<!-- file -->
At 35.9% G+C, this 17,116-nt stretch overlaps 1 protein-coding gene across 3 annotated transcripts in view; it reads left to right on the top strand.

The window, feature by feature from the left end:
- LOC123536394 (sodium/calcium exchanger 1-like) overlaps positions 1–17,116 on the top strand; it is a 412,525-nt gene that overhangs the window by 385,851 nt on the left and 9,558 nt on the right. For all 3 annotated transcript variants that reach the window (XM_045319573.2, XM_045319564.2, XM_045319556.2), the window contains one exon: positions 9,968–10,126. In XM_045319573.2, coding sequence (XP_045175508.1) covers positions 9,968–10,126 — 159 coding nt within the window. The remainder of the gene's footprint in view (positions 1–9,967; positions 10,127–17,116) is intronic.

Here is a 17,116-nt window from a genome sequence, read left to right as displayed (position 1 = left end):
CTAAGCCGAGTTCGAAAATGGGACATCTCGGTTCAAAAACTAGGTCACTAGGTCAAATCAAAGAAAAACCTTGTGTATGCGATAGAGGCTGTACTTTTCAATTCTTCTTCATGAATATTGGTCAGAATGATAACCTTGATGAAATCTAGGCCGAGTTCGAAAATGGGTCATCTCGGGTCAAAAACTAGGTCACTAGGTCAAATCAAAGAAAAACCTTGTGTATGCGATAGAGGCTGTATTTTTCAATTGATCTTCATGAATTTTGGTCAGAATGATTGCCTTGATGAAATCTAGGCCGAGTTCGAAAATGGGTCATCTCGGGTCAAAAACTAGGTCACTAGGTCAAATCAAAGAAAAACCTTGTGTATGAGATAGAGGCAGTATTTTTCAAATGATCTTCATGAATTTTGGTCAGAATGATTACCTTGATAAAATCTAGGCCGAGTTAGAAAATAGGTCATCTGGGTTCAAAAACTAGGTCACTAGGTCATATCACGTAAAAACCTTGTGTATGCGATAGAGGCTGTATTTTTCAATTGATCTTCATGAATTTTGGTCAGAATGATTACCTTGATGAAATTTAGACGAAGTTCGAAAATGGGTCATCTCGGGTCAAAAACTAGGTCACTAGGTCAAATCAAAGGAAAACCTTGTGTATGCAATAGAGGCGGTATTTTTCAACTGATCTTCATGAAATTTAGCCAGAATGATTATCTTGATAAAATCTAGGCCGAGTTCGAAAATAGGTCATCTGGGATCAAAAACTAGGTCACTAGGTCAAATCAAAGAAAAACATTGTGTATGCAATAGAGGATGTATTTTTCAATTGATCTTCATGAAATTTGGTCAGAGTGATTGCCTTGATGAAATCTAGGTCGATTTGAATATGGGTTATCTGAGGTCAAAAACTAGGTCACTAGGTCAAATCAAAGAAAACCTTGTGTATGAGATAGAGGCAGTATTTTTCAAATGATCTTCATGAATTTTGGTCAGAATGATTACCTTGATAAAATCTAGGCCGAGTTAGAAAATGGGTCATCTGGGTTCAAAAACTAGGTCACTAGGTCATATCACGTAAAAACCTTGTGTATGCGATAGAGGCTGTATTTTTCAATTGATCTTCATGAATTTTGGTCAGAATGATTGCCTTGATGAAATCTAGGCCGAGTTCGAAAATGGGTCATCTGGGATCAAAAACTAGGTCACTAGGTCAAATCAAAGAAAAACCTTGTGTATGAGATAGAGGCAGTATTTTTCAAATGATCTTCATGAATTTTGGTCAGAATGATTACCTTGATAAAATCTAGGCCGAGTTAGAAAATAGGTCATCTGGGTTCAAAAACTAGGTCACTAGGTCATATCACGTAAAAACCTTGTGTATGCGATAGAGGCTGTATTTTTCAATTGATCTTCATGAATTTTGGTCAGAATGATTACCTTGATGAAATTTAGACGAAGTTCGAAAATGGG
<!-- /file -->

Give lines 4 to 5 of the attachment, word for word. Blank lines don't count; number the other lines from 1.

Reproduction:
Here is a 17,116-nt window from a genome sequence, read left to right as displayed (position 1 = left end):
CTAAGCCGAGTTCGAAAATGGGACATCTCGGTTCAAAAACTAGGTCACTAGGTCAAATCAAAGAAAAACCTTGTGTATGCGATAGAGGCTGTACTTTTCAATTCTTCTTCATGAATATTGGTCAGAATGATAACCTTGATGAAATCTAGGCCGAGTTCGAAAATGGGTCATCTCGGGTCAAAAACTAGGTCACTAGGTCAAATCAAAGAAAAACCTTGTGTATGCGATAGAGGCTGTATTTTTCAATTGATCTTCATGAATTTTGGTCAGAATGATTGCCTTGATGAAATCTAGGCCGAGTTCGAAAATGGGTCATCTCGGGTCAAAAACTAGGTCACTAGGTCAAATCAAAGAAAAACCTTGTGTATGAGATAGAGGCAGTATTTTTCAAATGATCTTCATGAATTTTGGTCAGAATGATTACCTTGATAAAATCTAGGCCGAGTTAGAAAATAGGTCATCTGGGTTCAAAAACTAGGTCACTAGGTCATATCACGTAAAAACCTTGTGTATGCGATAGAGGCTGTATTTTTCAATTGATCTTCATGAATTTTGGTCAGAATGATTACCTTGATGAAATTTAGACGAAGTTCGAAAATGGGTCATCTCGGGTCAAAAACTAGGTCACTAGGTCAAATCAAAGGAAAACCTTGTGTATGCAATAGAGGCGGTATTTTTCAACTGATCTTCATGAAATTTAGCCAGAATGATTATCTTGATAAAATCTAGGCCGAGTTCGAAAATAGGTCATCTGGGATCAAAAACTAGGTCACTAGGTCAAATCAAAGAAAAACATTGTGTATGCAATAGAGGATGTATTTTTCAATTGATCTTCATGAAATTTGGTCAGAGTGATTGCCTTGATGAAATCTAGGTCGATTTGAATATGGGTTATCTGAGGTCAAAAACTAGGTCACTAGGTCAAATCAAAGAAAACCTTGTGTATGAGATAGAGGCAGTATTTTTCAAATGATCTTCATGAATTTTGGTCAGAATGATTACCTTGATAAAATCTAGGCCGAGTTAGAAAATGGGTCATCTGGGTTCAAAAACTAGGTCACTAGGTCATATCACGTAAAAACCTTGTGTATGCGATAGAGGCTGTATTTTTCAATTGATCTTCATGAATTTTGGTCAGAATGATTGCCTTGATGAAATCTAGGCCGAGTTCGAAAATGGGTCATCTGGGATCAAAAACTAGGTCACTAGGTCAAATCAAAGAAAAACCTTGTGTATGAGATAGAGGCAGTATTTTTCAAATGATCTTCATGAATTTTGGTCAGAATGATTACCTTGATAAAATCTAGGCCGAGTTAGAAAATAGGTCATCTGGGTTCAAAAACTAGGTCACTAGGTCATATCACGTAAAAACCTTGTGTATGCGATAGAGGCTGTATTTTTCAATTGATCTTCATGAATTTTGGTCAGAATGATTACCTTGATGAAATTTAGACGAAGTTCGAAAATGGG